How do we resolve this error?

Fixing this error is very easy. All you need to do is access your site’s files through FTP and delete the one named .maintenance. Your website should start working again after this.

3. Syntax Errors

Syntax errors refer to the problems relevant to your code’s structure. This usually includes typos and punctuation errors. Sometimes, a syntax error can get so severe that it can lock you out of your dashboard and break your website.

While its root cause might seem simple and insignificant, this error can bring your website to its knees! It mainly occurs when you paste some code from one source or another.

How do we resolve this error?

To solve this problem, navigate to the location of the code snippet you pasted earlier and make the corrections or remove it.

4. Destination Folder Already Exists

When you install a new theme or plugin on your WordPress website, a new folder is created on your server to store its relevant documents. If you are installing a plugin or theme and your resultant folder has the same name, you’ll see an error, and your plugin installation will fail.

How do we resolve this error?

Your first step in this scenario should be to check whether the plugin or theme you’re trying to install has already been installed. If you’re installing it for the first time and are still confronted with this issue, you’ll have to check the wp-content folder manually. Look through your plugin or theme to check if a folder with the same name and the component you’re attempting to install exists.

How can Coding Pixel help you develop a WordPress website?

Developing a WordPress website requires skills, experience, and practical insights. Partnering with advanced WordPress development experts at Coding Pixel can help you build your website more efficiently and without errors.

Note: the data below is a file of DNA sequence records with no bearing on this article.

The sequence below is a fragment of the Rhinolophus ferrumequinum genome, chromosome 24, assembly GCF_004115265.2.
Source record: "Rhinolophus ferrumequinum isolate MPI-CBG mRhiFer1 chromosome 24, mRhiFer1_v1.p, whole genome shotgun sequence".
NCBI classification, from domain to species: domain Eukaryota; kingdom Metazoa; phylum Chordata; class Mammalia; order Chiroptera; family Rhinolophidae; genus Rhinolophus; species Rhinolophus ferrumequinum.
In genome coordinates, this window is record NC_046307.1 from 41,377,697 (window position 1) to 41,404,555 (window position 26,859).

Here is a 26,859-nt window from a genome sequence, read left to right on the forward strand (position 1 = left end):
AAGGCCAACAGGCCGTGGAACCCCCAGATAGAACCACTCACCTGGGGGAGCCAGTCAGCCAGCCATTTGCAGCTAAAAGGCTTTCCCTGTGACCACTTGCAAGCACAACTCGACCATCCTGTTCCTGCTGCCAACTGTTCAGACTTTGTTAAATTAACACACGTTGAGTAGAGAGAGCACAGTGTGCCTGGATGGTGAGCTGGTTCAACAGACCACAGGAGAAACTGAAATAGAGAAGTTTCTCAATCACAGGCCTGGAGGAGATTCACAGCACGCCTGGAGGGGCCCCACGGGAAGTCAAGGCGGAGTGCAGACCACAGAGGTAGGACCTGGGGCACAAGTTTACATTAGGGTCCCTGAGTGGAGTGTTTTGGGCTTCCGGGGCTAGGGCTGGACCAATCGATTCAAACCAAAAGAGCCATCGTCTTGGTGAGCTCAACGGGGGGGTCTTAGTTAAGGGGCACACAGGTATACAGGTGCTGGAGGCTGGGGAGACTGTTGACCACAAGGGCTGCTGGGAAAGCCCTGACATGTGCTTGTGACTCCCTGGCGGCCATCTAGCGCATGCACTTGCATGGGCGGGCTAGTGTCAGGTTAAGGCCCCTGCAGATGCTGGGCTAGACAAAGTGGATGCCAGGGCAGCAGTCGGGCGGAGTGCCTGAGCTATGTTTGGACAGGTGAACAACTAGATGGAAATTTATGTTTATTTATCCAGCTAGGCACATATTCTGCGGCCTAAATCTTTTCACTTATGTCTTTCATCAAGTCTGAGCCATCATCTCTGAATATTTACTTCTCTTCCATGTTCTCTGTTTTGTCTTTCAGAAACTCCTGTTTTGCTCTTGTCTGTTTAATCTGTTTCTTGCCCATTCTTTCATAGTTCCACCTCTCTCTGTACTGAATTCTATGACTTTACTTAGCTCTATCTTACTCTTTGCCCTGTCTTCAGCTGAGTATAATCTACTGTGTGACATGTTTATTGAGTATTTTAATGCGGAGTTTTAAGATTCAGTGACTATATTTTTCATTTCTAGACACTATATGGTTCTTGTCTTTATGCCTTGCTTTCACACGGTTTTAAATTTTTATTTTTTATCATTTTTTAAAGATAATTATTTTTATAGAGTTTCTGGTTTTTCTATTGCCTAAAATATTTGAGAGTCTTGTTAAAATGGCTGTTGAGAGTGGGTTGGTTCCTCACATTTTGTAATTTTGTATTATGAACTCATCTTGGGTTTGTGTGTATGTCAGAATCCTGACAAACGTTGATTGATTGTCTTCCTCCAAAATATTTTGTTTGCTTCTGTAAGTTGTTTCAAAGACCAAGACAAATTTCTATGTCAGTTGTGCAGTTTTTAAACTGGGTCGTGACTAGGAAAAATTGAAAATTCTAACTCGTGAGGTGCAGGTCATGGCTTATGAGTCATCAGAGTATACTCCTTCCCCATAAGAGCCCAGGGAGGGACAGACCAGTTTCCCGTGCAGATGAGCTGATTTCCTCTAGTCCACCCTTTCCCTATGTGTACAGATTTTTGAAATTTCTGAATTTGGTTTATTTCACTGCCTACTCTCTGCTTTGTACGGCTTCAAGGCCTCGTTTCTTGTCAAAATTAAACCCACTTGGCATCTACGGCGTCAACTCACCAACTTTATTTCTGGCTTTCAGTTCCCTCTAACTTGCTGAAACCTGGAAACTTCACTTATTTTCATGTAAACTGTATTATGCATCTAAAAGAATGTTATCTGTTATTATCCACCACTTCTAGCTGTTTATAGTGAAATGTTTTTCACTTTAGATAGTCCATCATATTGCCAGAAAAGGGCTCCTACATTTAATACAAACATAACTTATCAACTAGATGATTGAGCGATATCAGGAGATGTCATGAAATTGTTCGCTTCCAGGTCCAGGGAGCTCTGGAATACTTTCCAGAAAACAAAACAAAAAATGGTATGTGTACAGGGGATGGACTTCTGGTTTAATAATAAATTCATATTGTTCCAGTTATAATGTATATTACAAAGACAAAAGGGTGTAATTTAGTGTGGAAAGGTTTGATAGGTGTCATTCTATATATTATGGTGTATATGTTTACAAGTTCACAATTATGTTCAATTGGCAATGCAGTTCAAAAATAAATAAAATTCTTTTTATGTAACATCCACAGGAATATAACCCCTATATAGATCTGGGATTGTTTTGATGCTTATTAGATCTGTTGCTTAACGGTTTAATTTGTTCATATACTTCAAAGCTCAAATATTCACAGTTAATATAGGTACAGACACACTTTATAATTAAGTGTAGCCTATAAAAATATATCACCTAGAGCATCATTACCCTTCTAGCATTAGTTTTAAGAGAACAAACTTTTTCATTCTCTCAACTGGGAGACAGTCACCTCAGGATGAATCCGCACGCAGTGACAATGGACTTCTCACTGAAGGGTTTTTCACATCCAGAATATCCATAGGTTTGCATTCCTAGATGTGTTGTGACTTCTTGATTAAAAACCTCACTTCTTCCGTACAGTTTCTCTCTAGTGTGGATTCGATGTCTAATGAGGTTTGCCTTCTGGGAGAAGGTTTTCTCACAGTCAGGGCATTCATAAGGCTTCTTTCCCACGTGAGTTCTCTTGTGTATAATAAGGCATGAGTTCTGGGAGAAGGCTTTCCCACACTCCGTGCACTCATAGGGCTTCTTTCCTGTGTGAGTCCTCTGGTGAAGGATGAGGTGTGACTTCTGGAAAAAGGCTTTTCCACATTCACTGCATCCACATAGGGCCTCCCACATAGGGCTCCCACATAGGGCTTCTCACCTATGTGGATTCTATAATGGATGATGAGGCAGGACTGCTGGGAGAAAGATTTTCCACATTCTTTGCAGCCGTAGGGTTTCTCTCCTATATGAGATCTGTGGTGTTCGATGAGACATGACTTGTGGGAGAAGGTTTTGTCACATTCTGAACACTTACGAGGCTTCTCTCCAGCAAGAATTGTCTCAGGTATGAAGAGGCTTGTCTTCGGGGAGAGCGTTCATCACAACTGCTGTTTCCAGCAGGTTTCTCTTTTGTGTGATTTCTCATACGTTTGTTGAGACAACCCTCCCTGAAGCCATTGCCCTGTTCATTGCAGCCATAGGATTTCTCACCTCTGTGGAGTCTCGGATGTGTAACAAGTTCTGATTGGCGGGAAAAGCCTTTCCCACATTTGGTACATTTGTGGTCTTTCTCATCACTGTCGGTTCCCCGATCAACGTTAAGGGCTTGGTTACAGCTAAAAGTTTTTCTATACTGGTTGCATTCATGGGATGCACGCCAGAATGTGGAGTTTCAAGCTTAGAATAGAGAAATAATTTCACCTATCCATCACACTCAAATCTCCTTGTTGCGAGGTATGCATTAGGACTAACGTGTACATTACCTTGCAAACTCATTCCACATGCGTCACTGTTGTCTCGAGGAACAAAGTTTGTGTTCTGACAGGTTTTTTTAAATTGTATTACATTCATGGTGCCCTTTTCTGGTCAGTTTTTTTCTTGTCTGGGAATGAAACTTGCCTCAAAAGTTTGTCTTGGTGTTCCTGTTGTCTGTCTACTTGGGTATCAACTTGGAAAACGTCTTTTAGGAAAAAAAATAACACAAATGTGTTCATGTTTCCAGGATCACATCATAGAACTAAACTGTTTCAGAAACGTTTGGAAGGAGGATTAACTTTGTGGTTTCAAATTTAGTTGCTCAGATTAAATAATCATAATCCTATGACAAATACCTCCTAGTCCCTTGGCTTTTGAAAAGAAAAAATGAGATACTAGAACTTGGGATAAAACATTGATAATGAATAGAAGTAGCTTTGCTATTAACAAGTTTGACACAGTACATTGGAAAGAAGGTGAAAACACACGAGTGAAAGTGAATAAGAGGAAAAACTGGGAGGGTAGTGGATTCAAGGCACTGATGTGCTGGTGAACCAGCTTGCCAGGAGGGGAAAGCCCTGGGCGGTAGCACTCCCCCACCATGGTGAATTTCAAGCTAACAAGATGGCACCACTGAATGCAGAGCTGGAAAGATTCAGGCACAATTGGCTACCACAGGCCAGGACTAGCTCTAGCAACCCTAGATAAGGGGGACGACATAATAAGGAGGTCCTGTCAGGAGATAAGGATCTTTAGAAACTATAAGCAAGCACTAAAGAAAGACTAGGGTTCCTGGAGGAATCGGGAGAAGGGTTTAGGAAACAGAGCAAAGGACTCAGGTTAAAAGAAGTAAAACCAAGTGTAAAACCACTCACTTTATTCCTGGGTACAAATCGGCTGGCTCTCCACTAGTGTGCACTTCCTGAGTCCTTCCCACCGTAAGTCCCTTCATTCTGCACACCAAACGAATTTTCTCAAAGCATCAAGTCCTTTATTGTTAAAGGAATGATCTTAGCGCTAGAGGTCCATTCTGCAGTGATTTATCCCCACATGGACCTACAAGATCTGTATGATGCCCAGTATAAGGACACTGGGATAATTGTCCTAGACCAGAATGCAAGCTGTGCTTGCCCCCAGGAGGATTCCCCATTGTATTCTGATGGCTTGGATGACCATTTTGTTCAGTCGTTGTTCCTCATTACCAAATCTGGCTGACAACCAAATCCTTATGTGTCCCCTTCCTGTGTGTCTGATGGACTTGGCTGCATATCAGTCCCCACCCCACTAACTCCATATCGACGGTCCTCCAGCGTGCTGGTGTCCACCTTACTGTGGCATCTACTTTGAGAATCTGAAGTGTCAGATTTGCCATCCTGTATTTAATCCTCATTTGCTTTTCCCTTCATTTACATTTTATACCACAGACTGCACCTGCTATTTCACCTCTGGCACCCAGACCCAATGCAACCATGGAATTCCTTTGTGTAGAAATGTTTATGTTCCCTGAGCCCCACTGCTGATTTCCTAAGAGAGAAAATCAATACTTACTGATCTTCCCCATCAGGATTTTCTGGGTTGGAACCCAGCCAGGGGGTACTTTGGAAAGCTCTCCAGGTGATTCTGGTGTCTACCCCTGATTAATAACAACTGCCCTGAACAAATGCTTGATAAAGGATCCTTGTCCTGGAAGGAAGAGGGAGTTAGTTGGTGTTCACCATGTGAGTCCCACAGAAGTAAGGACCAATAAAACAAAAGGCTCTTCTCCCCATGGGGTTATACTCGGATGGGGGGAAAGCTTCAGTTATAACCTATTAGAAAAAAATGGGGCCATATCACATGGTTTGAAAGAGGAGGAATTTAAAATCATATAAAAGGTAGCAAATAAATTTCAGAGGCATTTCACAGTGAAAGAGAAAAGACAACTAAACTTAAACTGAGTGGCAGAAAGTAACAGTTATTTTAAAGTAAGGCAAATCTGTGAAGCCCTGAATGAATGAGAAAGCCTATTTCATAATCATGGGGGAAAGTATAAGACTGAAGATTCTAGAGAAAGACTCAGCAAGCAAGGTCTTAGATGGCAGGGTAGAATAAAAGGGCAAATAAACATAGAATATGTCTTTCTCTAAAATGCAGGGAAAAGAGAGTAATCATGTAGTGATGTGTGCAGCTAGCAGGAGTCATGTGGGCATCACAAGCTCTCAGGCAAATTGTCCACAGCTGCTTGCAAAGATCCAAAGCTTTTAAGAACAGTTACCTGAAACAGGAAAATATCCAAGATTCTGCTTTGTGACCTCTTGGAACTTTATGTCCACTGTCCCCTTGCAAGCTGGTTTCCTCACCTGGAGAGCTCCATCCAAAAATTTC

Coding Pixel offers premier and cost-effective WordPress websites to help you ensure smooth functionality and minimize if not eliminate WordPress mistakes. With over eight years of experience and 100 experts, we systematically ensure a WordPress website with a great user experience and interface.

We can help you build a scalable and functional website for your business. See our WordPress Development Services

Frequently Asked Questions (FAQs) 

1. What is the biggest error in WordPress?

The biggest error in WordPress is that it does not back up data. This can often lead to permanent loss of content.

2. Is it easy to fix common WordPress mistakes? 

Yes, most common WordPress mistakes are pretty easy to fix. While this might not be true for all WordPress errors, it is usually true for most.

3. How do I fix corrupted files in WordPress?

You can start by backing up your site. First, identify the corrupted files and replace them with a new download of WordPress core files. You also need to ensure that themes and plugins are updated, checked for malware, and their databases are repaired.

Content Specialist
Masifa Bukhari
Coding Pixel

Masifa is a Content Specialist with a bachelor’s degree in marketing and over three years of experience in content marketing and the IT industry. She is passionate about writing and talking about website and mobile app development, e-commerce, and advancements happening in the IT Industry. She creates engaging and user-centric content to optimize digital experiences for these niches. When she is not creating content, you can find her buried in a good book.